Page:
In the summer with the windows open, all sorts of sounds drift into our house from our quiet little village of Uphill. If the tide is in there is the distant sound of the sea lapping the shore on Weston beach.
It’s early morning and as I sit and work I can hear a neighbour’s chickens clucking; already the other birds are up and about, seagulls screaming lazily as if they’ve only just woken, sparrows shouting like noisy children, starlings mimicking everything they hear… there is the occasional strange shriek of the local woodpecker who not only digs up lawns in search of grubs, but has the illusion that the concrete lamp-post is a tree.
If it’s a weekend, our neighbour Mr Amey might be kicking his mighty motorbike into life to go for a spin on the quiet roads before the holiday traffic floods into the nearby town of Weston. Three times a week there is a rattle of bottles as the milkman delivers our milk… yes we still have a milkman.
If it’s not the holidays, people are going off to work, their cars reluctant and slow, or if the driver is late, roaring away down the cul-de-sac. Little children jabber with their friends on the way to the primary school behind our house and their mothers and fathers gossip with each other behind them.
As the day grows older, towards mid-morning our Pakistani neighbours stand outside on the phone to friends and family at home, and the sound of Punjabi drifts into our garden, along with the delicious smells of the food Mrs Mohammed is preparing… that woman tortures us in the most delightful way with her spices! Her boys are fanatical sports lovers, the youngest one often knocks on our door to ask for his ball back.
If it’s Friday the scrap man comes round, calling out for old metal, anything, he’ll take it… he has a pick-up truck with a loudspeaker, in the old days he would have had a pony and cart and shouted, “old iron! Any old iron!”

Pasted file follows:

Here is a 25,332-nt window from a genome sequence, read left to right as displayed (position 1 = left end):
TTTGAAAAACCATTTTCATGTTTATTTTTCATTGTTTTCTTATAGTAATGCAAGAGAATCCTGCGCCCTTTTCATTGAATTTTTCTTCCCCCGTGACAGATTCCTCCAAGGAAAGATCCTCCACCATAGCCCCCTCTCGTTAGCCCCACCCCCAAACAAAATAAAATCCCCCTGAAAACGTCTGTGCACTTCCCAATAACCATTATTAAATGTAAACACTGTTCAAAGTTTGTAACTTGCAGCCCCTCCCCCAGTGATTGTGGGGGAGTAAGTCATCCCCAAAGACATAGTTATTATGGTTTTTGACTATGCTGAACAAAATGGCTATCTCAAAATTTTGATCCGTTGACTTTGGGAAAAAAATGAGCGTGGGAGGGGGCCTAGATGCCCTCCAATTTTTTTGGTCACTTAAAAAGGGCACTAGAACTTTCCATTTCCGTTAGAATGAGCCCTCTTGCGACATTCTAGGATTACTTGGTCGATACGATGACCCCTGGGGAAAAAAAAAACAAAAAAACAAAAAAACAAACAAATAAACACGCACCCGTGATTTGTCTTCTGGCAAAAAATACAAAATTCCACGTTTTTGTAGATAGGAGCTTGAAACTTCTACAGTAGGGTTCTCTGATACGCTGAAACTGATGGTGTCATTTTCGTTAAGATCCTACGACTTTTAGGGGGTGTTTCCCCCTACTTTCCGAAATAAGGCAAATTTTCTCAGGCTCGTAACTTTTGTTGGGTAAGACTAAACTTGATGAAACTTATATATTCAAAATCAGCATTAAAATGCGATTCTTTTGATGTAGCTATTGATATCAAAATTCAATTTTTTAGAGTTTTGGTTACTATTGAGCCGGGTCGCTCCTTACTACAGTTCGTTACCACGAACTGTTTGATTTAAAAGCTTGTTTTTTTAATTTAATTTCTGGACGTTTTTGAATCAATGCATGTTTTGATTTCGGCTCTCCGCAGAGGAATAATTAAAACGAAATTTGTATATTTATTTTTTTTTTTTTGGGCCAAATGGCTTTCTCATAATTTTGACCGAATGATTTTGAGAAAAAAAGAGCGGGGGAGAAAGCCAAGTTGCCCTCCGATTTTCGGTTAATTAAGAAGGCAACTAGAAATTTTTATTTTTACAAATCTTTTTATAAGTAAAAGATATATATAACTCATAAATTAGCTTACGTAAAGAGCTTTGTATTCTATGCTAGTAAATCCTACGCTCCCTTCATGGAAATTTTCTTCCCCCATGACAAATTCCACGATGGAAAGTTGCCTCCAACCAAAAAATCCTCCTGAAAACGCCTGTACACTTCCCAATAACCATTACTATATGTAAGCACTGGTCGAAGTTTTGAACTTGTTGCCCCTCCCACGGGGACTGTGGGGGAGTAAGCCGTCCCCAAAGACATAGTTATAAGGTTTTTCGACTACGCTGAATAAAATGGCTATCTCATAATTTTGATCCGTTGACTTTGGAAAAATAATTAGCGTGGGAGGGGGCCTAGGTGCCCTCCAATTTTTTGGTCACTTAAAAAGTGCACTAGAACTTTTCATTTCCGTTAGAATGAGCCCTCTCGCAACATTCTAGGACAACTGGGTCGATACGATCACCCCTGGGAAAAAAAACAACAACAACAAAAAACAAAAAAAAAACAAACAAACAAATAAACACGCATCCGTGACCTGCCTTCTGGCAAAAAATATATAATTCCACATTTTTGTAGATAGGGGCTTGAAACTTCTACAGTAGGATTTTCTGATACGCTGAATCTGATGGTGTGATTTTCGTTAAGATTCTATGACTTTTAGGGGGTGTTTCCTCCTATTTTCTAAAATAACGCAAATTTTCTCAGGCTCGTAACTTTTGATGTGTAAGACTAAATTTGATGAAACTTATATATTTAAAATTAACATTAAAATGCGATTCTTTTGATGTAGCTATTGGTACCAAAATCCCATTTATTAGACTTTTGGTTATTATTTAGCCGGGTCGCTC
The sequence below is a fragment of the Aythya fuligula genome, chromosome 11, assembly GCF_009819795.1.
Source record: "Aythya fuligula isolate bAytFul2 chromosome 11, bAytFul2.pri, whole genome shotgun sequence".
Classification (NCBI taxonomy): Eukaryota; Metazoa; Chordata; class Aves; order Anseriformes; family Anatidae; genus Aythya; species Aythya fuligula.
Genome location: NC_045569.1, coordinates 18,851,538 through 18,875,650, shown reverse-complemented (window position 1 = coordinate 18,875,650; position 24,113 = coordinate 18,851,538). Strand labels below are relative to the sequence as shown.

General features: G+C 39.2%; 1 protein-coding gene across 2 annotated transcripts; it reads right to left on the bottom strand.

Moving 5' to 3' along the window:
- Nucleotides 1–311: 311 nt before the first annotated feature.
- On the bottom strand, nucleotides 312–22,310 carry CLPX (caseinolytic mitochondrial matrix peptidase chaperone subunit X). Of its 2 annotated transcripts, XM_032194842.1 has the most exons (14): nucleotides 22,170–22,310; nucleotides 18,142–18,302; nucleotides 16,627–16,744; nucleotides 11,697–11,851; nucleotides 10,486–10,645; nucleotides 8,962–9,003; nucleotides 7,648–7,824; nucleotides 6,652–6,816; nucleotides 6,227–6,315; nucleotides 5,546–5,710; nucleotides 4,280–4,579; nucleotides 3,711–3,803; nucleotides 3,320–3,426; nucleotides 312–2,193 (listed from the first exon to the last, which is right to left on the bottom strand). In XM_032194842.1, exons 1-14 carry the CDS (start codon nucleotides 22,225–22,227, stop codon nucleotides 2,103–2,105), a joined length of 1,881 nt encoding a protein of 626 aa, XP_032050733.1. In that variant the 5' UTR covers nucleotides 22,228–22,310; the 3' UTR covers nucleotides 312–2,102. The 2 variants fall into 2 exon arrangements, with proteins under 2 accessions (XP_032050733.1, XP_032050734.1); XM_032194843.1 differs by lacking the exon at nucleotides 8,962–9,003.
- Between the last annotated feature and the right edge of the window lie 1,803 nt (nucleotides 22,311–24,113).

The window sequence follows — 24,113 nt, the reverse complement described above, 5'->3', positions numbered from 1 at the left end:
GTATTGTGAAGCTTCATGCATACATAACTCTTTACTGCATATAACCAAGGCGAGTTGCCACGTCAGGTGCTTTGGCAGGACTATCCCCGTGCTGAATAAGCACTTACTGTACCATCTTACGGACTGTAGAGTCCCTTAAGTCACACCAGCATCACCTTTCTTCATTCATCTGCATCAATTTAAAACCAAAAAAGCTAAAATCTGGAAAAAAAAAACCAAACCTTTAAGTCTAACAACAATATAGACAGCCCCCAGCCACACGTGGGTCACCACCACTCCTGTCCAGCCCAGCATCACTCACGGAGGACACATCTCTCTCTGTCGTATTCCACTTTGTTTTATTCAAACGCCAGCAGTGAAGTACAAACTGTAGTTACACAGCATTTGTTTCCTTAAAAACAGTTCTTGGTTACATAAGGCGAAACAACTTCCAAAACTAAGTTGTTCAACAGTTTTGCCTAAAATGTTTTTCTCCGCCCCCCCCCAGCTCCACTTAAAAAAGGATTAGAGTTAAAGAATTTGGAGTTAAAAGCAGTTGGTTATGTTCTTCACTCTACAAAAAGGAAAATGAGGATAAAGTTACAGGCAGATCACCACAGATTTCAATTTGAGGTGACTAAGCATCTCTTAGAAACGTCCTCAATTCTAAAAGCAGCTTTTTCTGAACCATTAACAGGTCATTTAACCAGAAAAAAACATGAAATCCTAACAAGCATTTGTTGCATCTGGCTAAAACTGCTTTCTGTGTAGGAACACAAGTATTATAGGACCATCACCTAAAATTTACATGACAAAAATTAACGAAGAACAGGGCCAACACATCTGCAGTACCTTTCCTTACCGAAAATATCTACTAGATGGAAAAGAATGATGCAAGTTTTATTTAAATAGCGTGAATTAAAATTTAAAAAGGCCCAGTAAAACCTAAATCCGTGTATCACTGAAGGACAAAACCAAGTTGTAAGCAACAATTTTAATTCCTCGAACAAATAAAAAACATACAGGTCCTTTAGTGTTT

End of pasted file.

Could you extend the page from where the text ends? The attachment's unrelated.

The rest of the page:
We have had some gorgeous sunshine despite all the rain, and the little children next door love playing in their paddling pool and their laughter and silly childish chatter drifts on the air until their mother calls them in for lunch.
The birds by this time are really busy; there is a very aggressive blackbird who threatens anyone who comes anywhere near him… meanwhile his wife sneaks under the netting over our blueberry bush and steals the fruit. I distract her with grapes… I don’t want her babies to starve, but I’d like to eat some blueberries myself! Jackdaws stand around gossiping in a casual way, keeping an eye on what’s going on.
The day wears on into sleepy afternoon but the children aren’t sleepy; they call and shout to each other as they pass along the passageway beside our house. If people are having barbecues the smoke drifts around and it is as if it brings their voices to us, laughing and joking with friends, enjoying the prospect of sharing their meal and sitting out in the warm evening.
If there are cows on the hill they begin to low and there is the occasional yip which might be dog, or might be a fox. If there is a function the Victory Hall there will be the sound of music spilling out of open doors and windows, and the voices of guests laughing and talking loudly.
Nightbirds call, badgers grunt as they dig up our front lawn, latecomers from the pub call goodnight to each other, seagulls still scream… and the village settles down hoping for another lovely sunny day tomorrow.